Setting up nginx and SSL for Home Assistant
As part of my home automation kick, I had decided to set up a “login” for my Home Assistant over SSL/TLS, so I could have a secure, reliable connection to my server at all times. With the help of a friend, I was able to use nginx and Let’s Encrypt to accomplish these goals. Although my focus in this post will be on setting up the proxy for Home Assistant on a Pi, it could probably be generalized to other servers as well.
Prerequisites (that I can’t really help with)
The very first thing you should do is ensure that your router properly forwards requests to your Home Assistant instance. The steps for this process will vary per router, but essentially you’ll want to find a tab named “Port Forwarding” and set it up to forward requests received on port 8123 (later we’ll need to add ports 80 and 443 as well, so you can add those if you want; for debugging purposes, this is a good start). The protocol you should specify is TCP. Once that is done, get your public IP address (ie. type “what is my IP” in a search engine), and try to connect to it followed by the port 8123 (e.g. 1234.567.890:8123). It should take you to your server. If not, ensure Home Assistant is properly started and that your router is forwarding correctly.
Next, it would be nice if we didn’t HAVE to memorize our IP (or magically know if your ISP changed it), so we will register a domain to point at instead. Again, the steps for this vary per registrar, but you want to find a “domain registrar” for a website you want to use, and then create an “A Record” pointed at your WAN IP from earlier. You can typically specify subdomains here too if you want to, or just use “@” for the host if you want to connect directly (e.g. via “example.com”). Once that’s saved, you should be able to connect to your site followed by the port 8123 (e.g. “example.com:8123”) to hit your server.
Bear in mind that as your IP changes, you may need to update your “A” Record. Some registrars have APIs you can hit, and some routers allow you to configure “Dynamic DNS” entries yourself. Be sure to set something up, as otherwise you may try accessing your site one day and find out it goes nowhere.
Setting up authentication with a reverse proxy
Our setup so far is good, but what would really be nice is some authentication to control access to our server. nginx can help us with this.
The first step is to install nginx as well as the apache2-utils we’ll be using later:
If you want to research the general nginx settings and configure them in /etc/nginx/nginx.conf, now would be the time. Otherwise, I’ll continue with the specific ones for our server in a bit.
Next we will set up the login for our server. To do this we run the htpasswd util we fetched earlier, and invoke it with:
It should then prompt you for a password, which will complete your credentials process. You can use a different path if you want (and even a different file name), I will just assume that is the location for this tutorial.
At this point you have two options. If you have no plans to use SSL and simply want authorization, then you can stop after completing this section. If you want SSL (and only SSL), then you’ll have a different configuration that I’ll detail in the next section. Either way, since we need to set up Let’s Encrypt too, we may as well follow the plain HTTP route to ensure everything works as intended.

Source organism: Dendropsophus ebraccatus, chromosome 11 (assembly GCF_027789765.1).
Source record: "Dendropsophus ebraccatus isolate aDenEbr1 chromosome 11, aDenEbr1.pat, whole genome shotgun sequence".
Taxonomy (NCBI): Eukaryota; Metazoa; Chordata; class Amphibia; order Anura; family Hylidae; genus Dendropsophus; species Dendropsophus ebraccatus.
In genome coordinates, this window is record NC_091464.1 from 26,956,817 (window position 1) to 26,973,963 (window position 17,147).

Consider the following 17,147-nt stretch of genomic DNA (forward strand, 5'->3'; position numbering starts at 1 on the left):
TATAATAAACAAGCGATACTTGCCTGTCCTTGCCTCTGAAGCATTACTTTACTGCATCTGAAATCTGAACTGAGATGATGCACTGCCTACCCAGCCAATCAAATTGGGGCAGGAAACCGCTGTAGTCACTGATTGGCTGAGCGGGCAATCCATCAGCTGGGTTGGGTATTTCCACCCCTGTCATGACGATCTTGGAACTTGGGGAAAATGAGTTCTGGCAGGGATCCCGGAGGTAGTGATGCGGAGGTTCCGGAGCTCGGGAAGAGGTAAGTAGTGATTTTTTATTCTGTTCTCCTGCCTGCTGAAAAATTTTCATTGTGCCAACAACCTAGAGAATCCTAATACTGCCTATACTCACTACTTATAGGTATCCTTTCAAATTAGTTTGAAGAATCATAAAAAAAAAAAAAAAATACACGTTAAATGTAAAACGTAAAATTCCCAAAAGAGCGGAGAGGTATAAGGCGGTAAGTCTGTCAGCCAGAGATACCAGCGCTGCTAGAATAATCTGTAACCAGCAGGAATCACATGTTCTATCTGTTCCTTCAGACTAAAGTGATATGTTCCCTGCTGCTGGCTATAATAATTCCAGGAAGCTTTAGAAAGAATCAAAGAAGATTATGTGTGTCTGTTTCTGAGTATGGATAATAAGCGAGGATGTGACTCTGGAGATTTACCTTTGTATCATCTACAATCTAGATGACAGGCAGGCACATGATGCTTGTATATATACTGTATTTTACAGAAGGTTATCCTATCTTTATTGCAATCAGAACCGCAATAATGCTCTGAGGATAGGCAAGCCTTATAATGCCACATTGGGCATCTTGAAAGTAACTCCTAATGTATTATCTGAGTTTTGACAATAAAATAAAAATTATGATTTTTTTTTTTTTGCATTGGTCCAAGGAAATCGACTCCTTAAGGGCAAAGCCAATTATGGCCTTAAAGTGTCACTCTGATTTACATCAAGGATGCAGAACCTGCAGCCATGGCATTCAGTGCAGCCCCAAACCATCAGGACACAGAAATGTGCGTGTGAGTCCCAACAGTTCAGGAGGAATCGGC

Edit your /etc/nginx/sites-enabled/default file to redirect requests received on port 80 to 8123:
You can start the server with sudo service nginx start. If you haven’t already, set up port forwarding on your router for port 80 (and 443 if you plan to set up SSL) to point at your nginx server as we did before with port 8123. If this step went well, then you should be able to connect to your site (without any port, e.g. “example.com”), and be prompted with a login. Upon success, it should redirect you to Home Assistant.
Finally, we want the nginx service to start on boot, so we can configure systemctl to do so. Run:
then input something like these instructions.
Finally you’ll need to enable it:
Now if you reboot your machine, your nginx server should automatically start up.
Just a couple weeks ago, EFF came out with a nice update to its Let’s Encrypt client called “certbot” that has simple instructions to create certs for your website. For completion’s sake I will include the steps I followed, but I would highly recommend checking out the site if you need more info.
The first step here is to add backports to our apt-get sources list. If you’re running a Pi 3 on Jessie, you can do this via:
Then run an update and install the client:
Finally, you can run the client by calling:
and following the instructions on the screen (I’m running a standalone server which is option 2 from the initial list). When it’s done, you should see a message specifying the path to your keys. Take note of those as we’ll need them in a bit. In the meantime, you should add a cron job to update your keys, as they expire after 90 days. The EFF suggests twice daily updating on “random” minutes, so we can do something like:
Now go back to your nginx configuration (/etc/nginx/sites-enabled/default) and make your requests go over SSL/TLS. Be sure to replace “example.com” with your site:
Restart the nginx service with sudo service nginx restart and try to hit your site again. If everything went well, then any requests to (for instance) “http://example.com” should be redirected to “https://example.com”, prompted with a login, and finally redirect to your Home Assistant server. Now you have a secure server to monitor your home automation site any time you want!